History of the roveja
La roveja it is a pea-like: even if its botanical cataloging never took place, some make it fall within a species in itself, Pisum Arvense, others define it as a progenitor of Pisum sativum, the typical pea of our crops.
If you present with a pod initially green, which maturing changes into
a more burnished color also tending to purple. It is sown in March and harvested at the turn of the months of July and August.
Its origins are distant: comes from the Middle East and in ancient times it was grown on the Sibillini Mountains and along the entire ridge
It is a rustic legume, resistant to low temperatures, it can grow in impervious conditions and with little water. It was part of the diet of the peasants and shepherds of those regions for create tasty and protein soups.
Cultivation of the roveja however it got lost in the mists of time and it seems that in the postwar period it was almost completely abandoned. The causes are to be found in the difficulty of harvesting the legume and its poor profitability.
The roveja can reach one meter in height and due to the weight of the pods the stem collapses, making mechanical harvesting practically impossible. The sickle harvest is tiring and not justified by a selling price of the product, which is why more manageable crops are favored.
Currently there are four producers in the Civita di Cascia area who grow roveja and who have fought to make it counting among the Slow food presidia since 2006, a project that contemplates the protection of endangered species, a basin for the exchange of information, history, experiences to protect culture and tradition.
The properties of the roveja
La Roveja as a legume boasts a high protein content, contains carbohydrates, mineral salts such as phosphorus and potassium, fiber, vitamin B1. The percentage of nutrients is naturally higher in the dried legume.
As for chickpeas, too the roveja must be left to soak for at least 12 hours to then be used in soups and preparations.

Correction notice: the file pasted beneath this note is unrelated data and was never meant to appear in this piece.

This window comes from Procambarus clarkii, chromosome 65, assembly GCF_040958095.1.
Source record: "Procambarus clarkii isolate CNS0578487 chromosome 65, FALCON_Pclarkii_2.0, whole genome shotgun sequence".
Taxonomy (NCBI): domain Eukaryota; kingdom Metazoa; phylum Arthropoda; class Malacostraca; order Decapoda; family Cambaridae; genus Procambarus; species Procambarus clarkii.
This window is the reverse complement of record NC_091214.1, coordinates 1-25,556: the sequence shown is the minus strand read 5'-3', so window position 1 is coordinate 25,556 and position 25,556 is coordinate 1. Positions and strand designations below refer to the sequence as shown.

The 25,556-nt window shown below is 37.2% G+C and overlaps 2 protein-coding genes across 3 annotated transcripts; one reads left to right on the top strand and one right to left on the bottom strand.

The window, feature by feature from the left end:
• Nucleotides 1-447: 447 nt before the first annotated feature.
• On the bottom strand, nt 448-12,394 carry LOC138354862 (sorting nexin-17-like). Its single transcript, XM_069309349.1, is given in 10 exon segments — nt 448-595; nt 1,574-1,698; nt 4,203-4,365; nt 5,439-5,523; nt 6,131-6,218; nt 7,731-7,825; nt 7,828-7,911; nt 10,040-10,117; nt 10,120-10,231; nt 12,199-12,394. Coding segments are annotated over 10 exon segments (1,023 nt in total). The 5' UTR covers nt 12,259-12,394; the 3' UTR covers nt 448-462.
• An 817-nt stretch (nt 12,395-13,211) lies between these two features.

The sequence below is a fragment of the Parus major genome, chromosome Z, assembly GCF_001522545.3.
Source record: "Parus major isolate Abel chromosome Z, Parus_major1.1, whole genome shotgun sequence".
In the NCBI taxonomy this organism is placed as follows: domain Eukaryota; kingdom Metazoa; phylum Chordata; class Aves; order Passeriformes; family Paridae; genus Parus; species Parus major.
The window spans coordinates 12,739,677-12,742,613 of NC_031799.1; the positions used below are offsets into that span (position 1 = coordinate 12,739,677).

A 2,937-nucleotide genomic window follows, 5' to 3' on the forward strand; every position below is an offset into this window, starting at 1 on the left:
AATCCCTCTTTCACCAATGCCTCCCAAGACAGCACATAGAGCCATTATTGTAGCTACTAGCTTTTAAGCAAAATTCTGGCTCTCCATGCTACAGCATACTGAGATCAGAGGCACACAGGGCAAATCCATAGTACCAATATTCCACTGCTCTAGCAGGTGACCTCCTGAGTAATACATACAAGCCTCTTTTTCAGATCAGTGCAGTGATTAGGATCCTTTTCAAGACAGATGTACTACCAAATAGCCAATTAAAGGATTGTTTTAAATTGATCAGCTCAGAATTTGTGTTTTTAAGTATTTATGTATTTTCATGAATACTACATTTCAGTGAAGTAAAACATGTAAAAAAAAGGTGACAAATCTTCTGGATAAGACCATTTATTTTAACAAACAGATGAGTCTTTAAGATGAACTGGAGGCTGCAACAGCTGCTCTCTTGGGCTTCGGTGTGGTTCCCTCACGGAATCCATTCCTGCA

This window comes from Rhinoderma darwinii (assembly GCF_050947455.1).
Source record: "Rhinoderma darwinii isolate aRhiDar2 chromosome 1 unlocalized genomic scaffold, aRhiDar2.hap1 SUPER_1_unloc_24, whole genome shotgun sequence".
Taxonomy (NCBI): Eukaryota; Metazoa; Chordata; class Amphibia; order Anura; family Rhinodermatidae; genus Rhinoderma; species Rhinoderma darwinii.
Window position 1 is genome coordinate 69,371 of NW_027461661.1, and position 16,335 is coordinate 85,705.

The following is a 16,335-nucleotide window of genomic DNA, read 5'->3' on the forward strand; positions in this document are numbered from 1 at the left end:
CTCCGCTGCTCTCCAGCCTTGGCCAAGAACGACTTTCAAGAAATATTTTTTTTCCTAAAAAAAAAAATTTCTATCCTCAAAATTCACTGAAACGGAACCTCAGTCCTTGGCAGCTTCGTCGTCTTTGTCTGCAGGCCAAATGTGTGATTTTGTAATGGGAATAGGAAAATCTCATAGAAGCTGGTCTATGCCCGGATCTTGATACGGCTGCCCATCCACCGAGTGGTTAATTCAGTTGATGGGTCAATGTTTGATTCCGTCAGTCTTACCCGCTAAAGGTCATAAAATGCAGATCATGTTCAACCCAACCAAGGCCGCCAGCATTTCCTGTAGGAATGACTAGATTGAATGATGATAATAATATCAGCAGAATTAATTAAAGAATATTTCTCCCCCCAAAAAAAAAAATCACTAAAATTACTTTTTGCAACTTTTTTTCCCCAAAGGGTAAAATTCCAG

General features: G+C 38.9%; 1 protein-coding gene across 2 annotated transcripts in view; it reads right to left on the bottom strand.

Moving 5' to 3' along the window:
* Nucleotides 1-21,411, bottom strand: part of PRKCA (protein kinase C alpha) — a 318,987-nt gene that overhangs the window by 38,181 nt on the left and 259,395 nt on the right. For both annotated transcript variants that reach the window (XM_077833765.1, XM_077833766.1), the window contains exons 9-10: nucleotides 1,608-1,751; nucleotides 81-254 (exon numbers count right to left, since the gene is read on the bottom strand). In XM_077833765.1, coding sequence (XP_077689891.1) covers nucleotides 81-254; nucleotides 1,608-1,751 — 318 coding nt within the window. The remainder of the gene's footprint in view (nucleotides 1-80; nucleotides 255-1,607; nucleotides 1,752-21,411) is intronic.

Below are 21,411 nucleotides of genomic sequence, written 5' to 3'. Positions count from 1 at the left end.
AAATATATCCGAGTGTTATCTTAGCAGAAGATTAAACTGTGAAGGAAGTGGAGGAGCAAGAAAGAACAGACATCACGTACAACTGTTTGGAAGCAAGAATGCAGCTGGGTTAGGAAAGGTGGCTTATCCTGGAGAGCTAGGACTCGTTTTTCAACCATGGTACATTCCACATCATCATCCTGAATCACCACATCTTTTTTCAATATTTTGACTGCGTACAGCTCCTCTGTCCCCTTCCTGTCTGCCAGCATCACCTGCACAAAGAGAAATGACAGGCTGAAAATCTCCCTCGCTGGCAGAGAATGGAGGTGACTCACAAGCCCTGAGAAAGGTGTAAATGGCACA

It is also possible to obtain one stone-ground flour, which according to an ancient recipe was used for the preparation of a polenta, called farecchiata, with a bitter taste, combined with a mixture of anchovies, garlic and oil.
The benefits of roveja
I benefits generated by the introduction of roveja in the diet are defined by its components:
> energy supply from proteins and carbohydrates;
> supply of soluble and insoluble fibers for the intestinal well-being, against forms of constipation;
> intake of Omega 3 and Omega 6 to protect good cholesterol.
The roveja does not contain gluten, lactose o histamine therefore it can be introduced in the diet of intolerant subjects or with food absorption problems.
The roveja is useful in the food plan of vegetarians and vegans to support protein needs.
The contraindications of roveja
Le contraindications of the roveja concern the presence of fibers, which while on the one hand represent a beneficial contribution to the health of the intestine, on the other they are not suitable for people with colitis, presenting with irritable bowel syndrome, alternating dysentery, as they create flatulence, abdominal tension.
This difficulty is due to insoluble fibers such as cellulose, which cause stomach ache, indigestion, and bloating.
Broad beans and peas - therefore also the roveja - are not recommended in subjects suffering from favism, a particular genetic pathology due to a congenital defect of an enzyme usually present in red blood cells essential for redox processes.
Ingesting roveja in these cases could cause haemolysis, destruction
of red blood cells, resulting in appearance of anemia.
Roveja is also not recommended for those prone to gout, or in any case to those with high levels of uric acid, due to the supply of purines which in some people are disposed of with great difficulty and accumulate in the blood.